from the snitching-on-snitches dept.
IMSI catchers, otherwise known as stingrays, are those surveillance tools that masquerade as cell towers and trick mobile phones into connecting, spewing private data in the process. Law-enforcement agencies have been using them for almost two decades, but there's never been a good way for individuals to detect them. Now Lily Hay Newman reports that SnoopSnitch scans for radio signals that indicate a transition to a stingray from a legitimate cell tower. "SnoopSnitch collects and analyzes mobile radio data to make you aware of your mobile network security and to warn you about threats like fake base stations (IMSI catchers), user tracking and over-the-air updates." say German security researchers Alex Senier, Karsten Nohl, and Tobias Engel, creators of the app which is available now only for Andriod. The app can't protect people's phones from connecting to stingrays in the first place, but it can at least let them know that there is surveillance happening in a given area. "There's no one set of information, taken by itself, that allows you to detect an IMSI catcher," says Nohl. "But we do stream analysis of everything that happens on your phone, and can come out with a warning if it crosses a certain threshold."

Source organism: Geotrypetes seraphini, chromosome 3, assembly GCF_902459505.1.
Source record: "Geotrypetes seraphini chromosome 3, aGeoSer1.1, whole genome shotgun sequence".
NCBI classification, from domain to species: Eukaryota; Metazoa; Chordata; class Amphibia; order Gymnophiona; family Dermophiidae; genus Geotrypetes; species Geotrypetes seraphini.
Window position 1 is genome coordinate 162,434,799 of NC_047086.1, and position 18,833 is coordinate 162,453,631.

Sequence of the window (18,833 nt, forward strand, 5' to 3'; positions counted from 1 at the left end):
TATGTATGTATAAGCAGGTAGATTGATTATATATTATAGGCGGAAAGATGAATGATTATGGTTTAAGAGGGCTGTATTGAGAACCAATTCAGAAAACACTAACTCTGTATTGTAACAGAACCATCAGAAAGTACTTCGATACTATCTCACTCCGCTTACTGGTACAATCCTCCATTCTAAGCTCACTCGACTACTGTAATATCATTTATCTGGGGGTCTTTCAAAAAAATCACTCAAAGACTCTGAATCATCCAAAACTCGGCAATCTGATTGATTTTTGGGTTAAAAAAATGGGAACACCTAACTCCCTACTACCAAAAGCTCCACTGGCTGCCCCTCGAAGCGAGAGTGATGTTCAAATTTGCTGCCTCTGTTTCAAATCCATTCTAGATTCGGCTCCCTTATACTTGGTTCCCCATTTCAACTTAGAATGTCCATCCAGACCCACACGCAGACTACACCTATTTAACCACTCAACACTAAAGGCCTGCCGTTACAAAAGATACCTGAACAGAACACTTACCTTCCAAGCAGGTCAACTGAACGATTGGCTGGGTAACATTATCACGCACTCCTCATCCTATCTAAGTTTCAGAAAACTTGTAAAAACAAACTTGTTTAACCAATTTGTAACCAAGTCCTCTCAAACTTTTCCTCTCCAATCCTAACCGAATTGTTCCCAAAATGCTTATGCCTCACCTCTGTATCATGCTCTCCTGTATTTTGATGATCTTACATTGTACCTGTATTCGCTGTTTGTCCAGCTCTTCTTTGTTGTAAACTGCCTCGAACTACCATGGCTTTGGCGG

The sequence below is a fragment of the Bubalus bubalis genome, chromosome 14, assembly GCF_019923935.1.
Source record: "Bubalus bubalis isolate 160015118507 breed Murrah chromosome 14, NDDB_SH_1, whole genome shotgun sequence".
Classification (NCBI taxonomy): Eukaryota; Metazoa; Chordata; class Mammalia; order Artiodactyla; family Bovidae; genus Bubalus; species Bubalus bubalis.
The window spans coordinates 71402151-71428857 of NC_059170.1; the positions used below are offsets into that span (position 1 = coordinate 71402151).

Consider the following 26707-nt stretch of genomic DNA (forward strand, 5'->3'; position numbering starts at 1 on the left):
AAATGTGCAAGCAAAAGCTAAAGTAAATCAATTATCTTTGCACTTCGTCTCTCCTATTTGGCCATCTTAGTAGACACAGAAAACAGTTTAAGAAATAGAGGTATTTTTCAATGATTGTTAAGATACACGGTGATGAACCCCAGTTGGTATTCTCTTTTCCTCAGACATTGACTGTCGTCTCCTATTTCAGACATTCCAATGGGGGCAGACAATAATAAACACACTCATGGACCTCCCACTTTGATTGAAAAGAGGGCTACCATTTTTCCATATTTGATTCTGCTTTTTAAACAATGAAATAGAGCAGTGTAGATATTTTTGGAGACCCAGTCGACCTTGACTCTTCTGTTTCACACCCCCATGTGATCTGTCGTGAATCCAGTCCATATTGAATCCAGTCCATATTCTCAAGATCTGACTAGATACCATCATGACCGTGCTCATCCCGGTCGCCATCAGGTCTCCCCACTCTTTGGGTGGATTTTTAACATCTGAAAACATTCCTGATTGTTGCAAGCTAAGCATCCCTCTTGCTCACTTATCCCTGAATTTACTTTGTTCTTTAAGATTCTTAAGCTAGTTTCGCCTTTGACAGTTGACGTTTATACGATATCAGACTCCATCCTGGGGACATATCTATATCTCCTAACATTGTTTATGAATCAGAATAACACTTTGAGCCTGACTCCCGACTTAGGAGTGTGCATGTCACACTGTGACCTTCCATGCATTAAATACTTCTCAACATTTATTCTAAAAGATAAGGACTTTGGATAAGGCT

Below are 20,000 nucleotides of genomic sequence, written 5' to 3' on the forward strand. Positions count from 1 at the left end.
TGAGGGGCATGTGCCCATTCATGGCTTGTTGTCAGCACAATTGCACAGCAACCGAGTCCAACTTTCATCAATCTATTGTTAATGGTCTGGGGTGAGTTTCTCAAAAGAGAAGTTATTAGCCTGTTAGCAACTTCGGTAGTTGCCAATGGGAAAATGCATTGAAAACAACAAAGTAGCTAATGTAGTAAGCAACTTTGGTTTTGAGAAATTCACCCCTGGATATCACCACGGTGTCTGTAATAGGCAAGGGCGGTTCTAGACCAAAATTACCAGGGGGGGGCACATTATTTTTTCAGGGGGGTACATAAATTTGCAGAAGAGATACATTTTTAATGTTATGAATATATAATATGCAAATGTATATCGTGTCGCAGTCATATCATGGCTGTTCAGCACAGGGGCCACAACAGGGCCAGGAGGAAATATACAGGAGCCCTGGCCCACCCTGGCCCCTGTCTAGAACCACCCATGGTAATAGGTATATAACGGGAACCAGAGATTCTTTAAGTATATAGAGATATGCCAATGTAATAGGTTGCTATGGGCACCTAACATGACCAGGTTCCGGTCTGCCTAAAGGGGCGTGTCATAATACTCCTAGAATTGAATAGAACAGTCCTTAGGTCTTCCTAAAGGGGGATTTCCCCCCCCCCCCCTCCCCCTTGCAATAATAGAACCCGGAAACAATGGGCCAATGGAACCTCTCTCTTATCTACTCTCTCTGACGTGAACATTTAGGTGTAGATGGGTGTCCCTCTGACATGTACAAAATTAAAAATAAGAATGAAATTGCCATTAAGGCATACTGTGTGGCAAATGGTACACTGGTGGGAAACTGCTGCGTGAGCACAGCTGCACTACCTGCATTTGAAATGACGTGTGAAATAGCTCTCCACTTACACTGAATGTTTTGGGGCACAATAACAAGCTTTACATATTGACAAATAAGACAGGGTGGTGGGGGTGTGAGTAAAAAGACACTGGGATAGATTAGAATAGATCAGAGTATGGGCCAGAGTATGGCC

Stingrays have garnered attention since a 2011 Arizona court case in which one agent admitted in an affidavit that the tool collaterally swept up data on “innocent, non-target devices” (U.S. v. Rigmaiden). The government eventually conceded in this case that the “tracking operation was a Fourth Amendment search and seizure,” meaning it required a warrant. But given that the Justice Department has continued to claim that cellphone users have no reasonable expectation of privacy over their location data, it may take a Supreme Court judgement to settle the Stingray issue countrywide.